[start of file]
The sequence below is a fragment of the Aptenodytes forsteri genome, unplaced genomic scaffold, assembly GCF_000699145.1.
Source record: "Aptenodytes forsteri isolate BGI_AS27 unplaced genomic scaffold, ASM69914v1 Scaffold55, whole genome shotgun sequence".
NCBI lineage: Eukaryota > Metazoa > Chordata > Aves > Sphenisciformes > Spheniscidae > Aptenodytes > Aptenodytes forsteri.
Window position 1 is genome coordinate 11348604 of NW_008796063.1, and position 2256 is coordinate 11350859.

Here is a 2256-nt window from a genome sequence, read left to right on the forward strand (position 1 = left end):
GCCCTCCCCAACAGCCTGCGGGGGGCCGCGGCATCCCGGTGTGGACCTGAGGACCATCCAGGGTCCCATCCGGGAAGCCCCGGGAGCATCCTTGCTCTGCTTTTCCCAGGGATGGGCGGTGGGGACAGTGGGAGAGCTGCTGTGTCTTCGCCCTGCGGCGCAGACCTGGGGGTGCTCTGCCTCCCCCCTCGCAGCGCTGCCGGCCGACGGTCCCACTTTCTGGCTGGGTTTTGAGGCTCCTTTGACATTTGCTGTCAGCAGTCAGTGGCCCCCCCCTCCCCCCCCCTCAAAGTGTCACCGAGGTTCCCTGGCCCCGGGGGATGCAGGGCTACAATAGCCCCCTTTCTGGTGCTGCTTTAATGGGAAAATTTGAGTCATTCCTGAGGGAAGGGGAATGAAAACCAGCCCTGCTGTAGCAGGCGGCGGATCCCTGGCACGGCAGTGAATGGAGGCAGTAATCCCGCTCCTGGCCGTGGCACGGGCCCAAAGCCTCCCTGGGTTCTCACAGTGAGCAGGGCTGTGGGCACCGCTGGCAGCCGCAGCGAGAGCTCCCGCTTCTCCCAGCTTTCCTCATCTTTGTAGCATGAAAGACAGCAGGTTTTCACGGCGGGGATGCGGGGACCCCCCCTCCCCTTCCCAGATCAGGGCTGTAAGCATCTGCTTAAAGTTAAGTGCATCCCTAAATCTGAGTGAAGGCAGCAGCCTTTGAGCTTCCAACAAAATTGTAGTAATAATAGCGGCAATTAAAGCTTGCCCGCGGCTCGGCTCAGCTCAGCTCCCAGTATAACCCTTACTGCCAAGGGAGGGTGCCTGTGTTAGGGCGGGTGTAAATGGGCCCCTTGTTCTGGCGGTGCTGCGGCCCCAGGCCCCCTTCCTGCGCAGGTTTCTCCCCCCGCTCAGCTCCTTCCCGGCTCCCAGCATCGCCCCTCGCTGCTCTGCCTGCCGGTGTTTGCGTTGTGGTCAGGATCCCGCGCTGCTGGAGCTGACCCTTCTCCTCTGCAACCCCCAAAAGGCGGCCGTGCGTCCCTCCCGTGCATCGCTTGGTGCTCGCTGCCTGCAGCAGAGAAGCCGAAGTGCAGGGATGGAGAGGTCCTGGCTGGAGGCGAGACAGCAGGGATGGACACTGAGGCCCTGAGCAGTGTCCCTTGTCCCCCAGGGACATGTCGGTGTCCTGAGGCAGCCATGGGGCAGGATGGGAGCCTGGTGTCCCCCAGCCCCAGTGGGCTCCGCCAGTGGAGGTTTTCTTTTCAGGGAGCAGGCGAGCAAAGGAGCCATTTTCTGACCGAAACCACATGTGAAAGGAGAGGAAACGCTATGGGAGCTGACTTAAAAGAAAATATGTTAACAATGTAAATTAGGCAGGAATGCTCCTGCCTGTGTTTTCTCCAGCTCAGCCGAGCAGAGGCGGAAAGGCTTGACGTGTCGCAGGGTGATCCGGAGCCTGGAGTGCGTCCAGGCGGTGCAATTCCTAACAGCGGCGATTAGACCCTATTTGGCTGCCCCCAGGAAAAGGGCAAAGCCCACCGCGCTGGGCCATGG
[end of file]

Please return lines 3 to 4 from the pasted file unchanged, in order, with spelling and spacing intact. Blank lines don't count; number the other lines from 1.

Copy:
NCBI lineage: Eukaryota > Metazoa > Chordata > Aves > Sphenisciformes > Spheniscidae > Aptenodytes > Aptenodytes forsteri.
Window position 1 is genome coordinate 11348604 of NW_008796063.1, and position 2256 is coordinate 11350859.